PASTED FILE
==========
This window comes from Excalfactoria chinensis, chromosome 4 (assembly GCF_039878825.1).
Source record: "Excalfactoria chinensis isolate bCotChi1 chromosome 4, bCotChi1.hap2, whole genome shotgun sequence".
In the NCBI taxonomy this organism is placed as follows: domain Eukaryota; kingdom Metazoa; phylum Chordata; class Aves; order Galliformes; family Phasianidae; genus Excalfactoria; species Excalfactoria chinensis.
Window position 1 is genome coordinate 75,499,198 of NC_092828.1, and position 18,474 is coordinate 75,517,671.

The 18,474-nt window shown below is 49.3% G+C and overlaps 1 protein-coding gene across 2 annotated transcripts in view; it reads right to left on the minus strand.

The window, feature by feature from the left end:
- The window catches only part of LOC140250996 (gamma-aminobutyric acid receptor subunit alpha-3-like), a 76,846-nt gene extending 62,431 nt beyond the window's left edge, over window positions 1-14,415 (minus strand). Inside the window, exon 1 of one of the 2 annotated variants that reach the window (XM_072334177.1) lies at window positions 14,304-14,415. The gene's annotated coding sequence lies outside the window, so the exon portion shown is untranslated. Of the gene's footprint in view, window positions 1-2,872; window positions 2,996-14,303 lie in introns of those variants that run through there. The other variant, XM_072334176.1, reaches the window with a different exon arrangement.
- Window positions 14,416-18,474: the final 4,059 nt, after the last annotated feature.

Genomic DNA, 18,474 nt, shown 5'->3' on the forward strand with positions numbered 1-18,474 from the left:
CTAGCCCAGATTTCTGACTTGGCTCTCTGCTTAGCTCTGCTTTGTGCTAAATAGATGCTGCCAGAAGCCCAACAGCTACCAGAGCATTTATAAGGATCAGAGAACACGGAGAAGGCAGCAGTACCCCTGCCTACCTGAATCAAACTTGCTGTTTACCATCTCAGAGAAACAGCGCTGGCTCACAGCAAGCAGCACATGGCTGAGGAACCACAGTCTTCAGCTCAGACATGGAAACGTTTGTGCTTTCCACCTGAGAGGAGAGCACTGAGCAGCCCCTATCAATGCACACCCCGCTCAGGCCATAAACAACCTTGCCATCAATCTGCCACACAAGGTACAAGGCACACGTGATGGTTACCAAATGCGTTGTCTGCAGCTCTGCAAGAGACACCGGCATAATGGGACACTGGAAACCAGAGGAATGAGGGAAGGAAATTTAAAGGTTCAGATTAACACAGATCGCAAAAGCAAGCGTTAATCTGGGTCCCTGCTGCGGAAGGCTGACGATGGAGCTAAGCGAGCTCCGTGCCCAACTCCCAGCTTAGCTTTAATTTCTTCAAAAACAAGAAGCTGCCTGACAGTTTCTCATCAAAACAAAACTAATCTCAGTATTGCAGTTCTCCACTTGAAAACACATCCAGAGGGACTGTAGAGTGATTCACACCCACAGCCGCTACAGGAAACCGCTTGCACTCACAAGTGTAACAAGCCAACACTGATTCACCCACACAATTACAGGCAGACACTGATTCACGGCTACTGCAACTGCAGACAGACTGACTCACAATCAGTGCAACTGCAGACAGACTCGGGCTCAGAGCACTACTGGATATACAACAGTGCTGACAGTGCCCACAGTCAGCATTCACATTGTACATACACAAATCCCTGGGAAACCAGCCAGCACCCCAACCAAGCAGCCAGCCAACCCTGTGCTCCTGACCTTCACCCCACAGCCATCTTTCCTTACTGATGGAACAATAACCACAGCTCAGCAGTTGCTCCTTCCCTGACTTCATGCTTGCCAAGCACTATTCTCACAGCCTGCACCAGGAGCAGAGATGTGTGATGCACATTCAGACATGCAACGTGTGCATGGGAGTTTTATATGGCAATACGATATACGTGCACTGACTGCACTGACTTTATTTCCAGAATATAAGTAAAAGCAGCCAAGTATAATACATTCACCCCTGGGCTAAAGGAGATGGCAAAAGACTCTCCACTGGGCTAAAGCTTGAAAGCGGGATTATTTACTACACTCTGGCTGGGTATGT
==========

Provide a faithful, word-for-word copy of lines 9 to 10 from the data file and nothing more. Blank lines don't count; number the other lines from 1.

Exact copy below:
Genomic DNA, 18,474 nt, shown 5'->3' on the forward strand with positions numbered 1-18,474 from the left:
CTAGCCCAGATTTCTGACTTGGCTCTCTGCTTAGCTCTGCTTTGTGCTAAATAGATGCTGCCAGAAGCCCAACAGCTACCAGAGCATTTATAAGGATCAGAGAACACGGAGAAGGCAGCAGTACCCCTGCCTACCTGAATCAAACTTGCTGTTTACCATCTCAGAGAAACAGCGCTGGCTCACAGCAAGCAGCACATGGCTGAGGAACCACAGTCTTCAGCTCAGACATGGAAACGTTTGTGCTTTCCACCTGAGAGGAGAGCACTGAGCAGCCCCTATCAATGCACACCCCGCTCAGGCCATAAACAACCTTGCCATCAATCTGCCACACAAGGTACAAGGCACACGTGATGGTTACCAAATGCGTTGTCTGCAGCTCTGCAAGAGACACCGGCATAATGGGACACTGGAAACCAGAGGAATGAGGGAAGGAAATTTAAAGGTTCAGATTAACACAGATCGCAAAAGCAAGCGTTAATCTGGGTCCCTGCTGCGGAAGGCTGACGATGGAGCTAAGCGAGCTCCGTGCCCAACTCCCAGCTTAGCTTTAATTTCTTCAAAAACAAGAAGCTGCCTGACAGTTTCTCATCAAAACAAAACTAATCTCAGTATTGCAGTTCTCCACTTGAAAACACATCCAGAGGGACTGTAGAGTGATTCACACCCACAGCCGCTACAGGAAACCGCTTGCACTCACAAGTGTAACAAGCCAACACTGATTCACCCACACAATTACAGGCAGACACTGATTCACGGCTACTGCAACTGCAGACAGACTGACTCACAATCAGTGCAACTGCAGACAGACTCGGGCTCAGAGCACTACTGGATATACAACAGTGCTGACAGTGCCCACAGTCAGCATTCACATTGTACATACACAAATCCCTGGGAAACCAGCCAGCACCCCAACCAAGCAGCCAGCCAACCCTGTGCTCCTGACCTTCACCCCACAGCCATCTTTCCTTACTGATGGAACAATAACCACAGCTCAGCAGTTGCTCCTTCCCTGACTTCATGCTTGCCAAGCACTATTCTCACAGCCTGCACCAGGAGCAGAGATGTGTGATGCACATTCAGACATGCAACGTGTGCATGGGAGTTTTATATGGCAATACGATATACGTGCACTGACTGCACTGACTTTATTTCCAGAATATAAGTAAAAGCAGCCAAGTATAATACATTCACCCCTGGGCTAAAGGAGATGGCAAAAGACTCTCCACTGGGCTAAAGCTTGAAAGCGGGATTATTTACTACACTCTGGCTGGGTATGT